Very solid information. Once the varient is normalized the issue still on the box itself is how to advertise that location. –  ojblass Mar 30 '09 at 23:34

In *nix based systems you can use soft links. Then just write your startup script to use the least specific version it prefers. JRE_HOME = /usr/lib/jre/java-5

/usr/lib/jre/...

java -> java-5
java-4 -> java-4-sun
java-5 -> java-5-sun
java-6 -> java-6-sun

java-4-sun -> java-4-sun-1.4.0.0
java-5-sun -> java-5-sun-1.5.0.14
java-6-sun -> java-6-sun-1.6.0.10

java-4-sun-1.4.0.1
java-5-sun-1.5.0.12
java-5-sun-1.5.0.14
java-6-sun-1.6.0.10

This is the method used by many Linux based systems. see /etc/alternitives and /usr/lib/jre for examples.

In Windows you could use environment variables to do something similar. Then your startup script could 'set JRE_HOME=%JAVA_5%'.

share|improve this answer
    
I guess I could relocate the various links with symbolic links and indeed have what I want. This is a decent proposition. I will have to research the alternatives implementation in Linux. Thank you for your answer. –  ojblass Mar 30 '09 at 23:36
    
AFAIK, the JAVA_HOME environment variable is meant to contain the JDK location, while the JRE_HOME variable should point to the JRE location ... –  mjustin Apr 1 '09 at 14:02
    
True. I'm stuck in JDK mode. –  Chris Nava Apr 1 '09 at 14:32

Application teams can't have it both ways.

If the application only supports one version of the JRE, then it should ship with it. It should be installed alongside the application.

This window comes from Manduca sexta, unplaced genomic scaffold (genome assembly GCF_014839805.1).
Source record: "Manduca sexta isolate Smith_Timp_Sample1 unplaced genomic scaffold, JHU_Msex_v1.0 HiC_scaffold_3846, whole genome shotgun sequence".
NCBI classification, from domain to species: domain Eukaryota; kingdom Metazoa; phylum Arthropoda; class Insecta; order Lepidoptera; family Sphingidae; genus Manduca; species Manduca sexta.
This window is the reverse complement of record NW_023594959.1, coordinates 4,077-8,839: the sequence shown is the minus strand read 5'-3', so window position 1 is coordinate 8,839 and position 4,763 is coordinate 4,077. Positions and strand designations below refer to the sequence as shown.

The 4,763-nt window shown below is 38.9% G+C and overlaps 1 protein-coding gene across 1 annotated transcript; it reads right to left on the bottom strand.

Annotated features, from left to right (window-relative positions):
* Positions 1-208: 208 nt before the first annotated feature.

I don't see why they would want it any other way. Doing it this way ensures that the exact JRE version they tested their application with is the same one you're deploying in production. To think you should "not care" about the JVM is a nice ideal when you're in school and Java is "write once, run anyhere". But frankly that view does not align with the real world, where Java is in fact "write once, test everywhere".

It would be a support nightmare for the application team to have to care about JVM-specific issues. Eliminate that uncertainty, suck it up and use a JVM per application. Disk space is cheap.

share|improve this answer
    
I want the applicaiton teams to be able to choose among the available installed options while not typing me to a particular location. Having multiple JVM's on the box would force me to apply patches in multiple locations so I would not do that. –  ojblass Mar 30 '09 at 23:32

We just use symbolic links to the versions we want to use. We have a number of machines which have java installed in different locations and the application shouldn't need to know where they are on different boxes.

Another option is to use java webstart for you applications. In this case it will even download and install the right version if you don't have it.

share|improve this answer
    
We want to avoid automatic updates to machines. Thank you for your answer. –  ojblass Mar 30 '09 at 23:29

I put everything in /opt/java-version using the extracted download from Sun (keeping the default directory name). Applications generally run as their own user and are started and stopped via an init script that sets all the variables for that application including $JAVA_HOME.

If I have an application I want to always use the "current" installation in /opt I create symlinks in /opt and make the init script point to that symlink. The symlink then gets adjusted when a new Java runtime is installed.

share|improve this answer

Your Answer

 
discard

By posting your answer, you agree to the privacy policy and terms of service.

Not the answer you're looking for? Browse other questions tagged or ask your own question.